Despite the lost art of my expiration, it really was for the best that Lucy saved me, as I can’t bear to imagine that my last moments were to be spent free from house arrest.

She stopped the proceedings because her “plans had gone horribly awry.” Apparently, for weeks now, Alicia had been tweaking the transistors at night, casting messages to The Softest Person, an old trading partner of mine, if my atrophying memory serves correctly. And now that Alicia had complete possession of the mollydoll she had left the house arrest to find this mediocre dollmaker.

If Alicia remains missing, it’s doubtful our center will hold.

Lucy says she can find my missing shoe, my brother’s shoe. Then I can move on from the spot, the locus of my aborted demise, and help her return our Alicia to our house arrest.

Wednesday, May 31, 2006

A Beautiful Demise

The gorilla camera crew has begged me not to move. They said that if I remain in place, mapless and shoeless, it will result in the most wonderful of disasters. An explosion is slated to occur on this very spot in not very long. If they get it on tape, they will win the Grand Jury Prize for World Peace and get a three movie contract from a big studio. Also, the Soviets will be given a permanent seat in the League of Nations for ridding the world of the number one purveyor of anti-feline crime. And me? What do I get? The gorilla camera crew said I would die a free man, away from my house arrest.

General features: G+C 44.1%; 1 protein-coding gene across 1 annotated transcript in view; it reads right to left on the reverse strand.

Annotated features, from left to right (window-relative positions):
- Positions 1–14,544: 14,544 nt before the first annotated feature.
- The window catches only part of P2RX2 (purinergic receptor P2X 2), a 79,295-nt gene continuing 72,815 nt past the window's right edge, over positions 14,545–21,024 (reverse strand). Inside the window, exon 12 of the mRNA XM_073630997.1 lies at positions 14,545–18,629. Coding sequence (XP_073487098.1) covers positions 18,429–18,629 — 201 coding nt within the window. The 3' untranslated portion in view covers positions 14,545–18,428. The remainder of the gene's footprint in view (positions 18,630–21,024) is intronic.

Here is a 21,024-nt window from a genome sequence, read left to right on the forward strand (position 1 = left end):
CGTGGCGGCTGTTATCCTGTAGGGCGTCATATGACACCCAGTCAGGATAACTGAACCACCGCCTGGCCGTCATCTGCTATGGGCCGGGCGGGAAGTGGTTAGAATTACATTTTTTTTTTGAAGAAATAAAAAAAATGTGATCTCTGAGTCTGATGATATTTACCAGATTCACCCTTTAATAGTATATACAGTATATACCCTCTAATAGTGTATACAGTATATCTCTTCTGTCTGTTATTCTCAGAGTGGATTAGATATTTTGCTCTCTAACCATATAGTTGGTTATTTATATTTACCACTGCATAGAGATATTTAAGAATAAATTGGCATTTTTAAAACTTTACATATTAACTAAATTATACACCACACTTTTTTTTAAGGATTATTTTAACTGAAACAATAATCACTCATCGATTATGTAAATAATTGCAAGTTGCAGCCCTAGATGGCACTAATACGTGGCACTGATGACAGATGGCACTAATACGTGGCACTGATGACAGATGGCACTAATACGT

I know I don’t want that.

Saturday, May 27, 2006

My Bearings

I wish I could locate a map. Picar is teeming with geography, especially for such a seemingly bucolic resort town.

I wish I had my brother's shoe back. Barefoot, I can't move.

And the gorilla camera crew has also left my house arrest to document my current predicament, on the empty streets of Picar.

Without a map and a shoe, this town is as good as a prison.

Thursday, May 25, 2006


I’ve been on the streets of Kallarackel's deserted kingdom all night, pacing them beside my brother Horace. For the first hour or two he was not aware of my presence. Finally, he stopped and said, “Charles, let’s be serious. Give me my shoe.”

And, with that, never once looking at my eye, or my face at all, he bent down and untied the shoe. Gently he removed it. Then - he walked on. Barefoot, I was stranded alone on the hushed streets of Kallarackel. This was certainly not the host country of my crimes or those who arrested me. I had been sent far – farther than I deserved, I thought.

I watched Horace disappear down a lane, the morning mist beginning to seep in from the seaside. I screamed for Lucy. I yelled for Alicia. I received no answer. I assume they’re still captives of my once and glorious house arrest.

Tuesday, May 23, 2006

On The Outside

The streets are lined with cobbles and the salt spray is palpable if not confirmed. I still haven’t seen any actual shoreline. But what I did see was my brother, Horace. He was busy searching, very busy. I tapped my toe (clad in his old shoe) twice on the window pane, and he did not so much as turn his head. He seemed preoccupied, overturning pillows, dumping out drawers, and conspiring with a tired-looking maid.

So I’ve departed my house arrest. I’m out on the streets.

It might really be best for everyone, if I simply returned.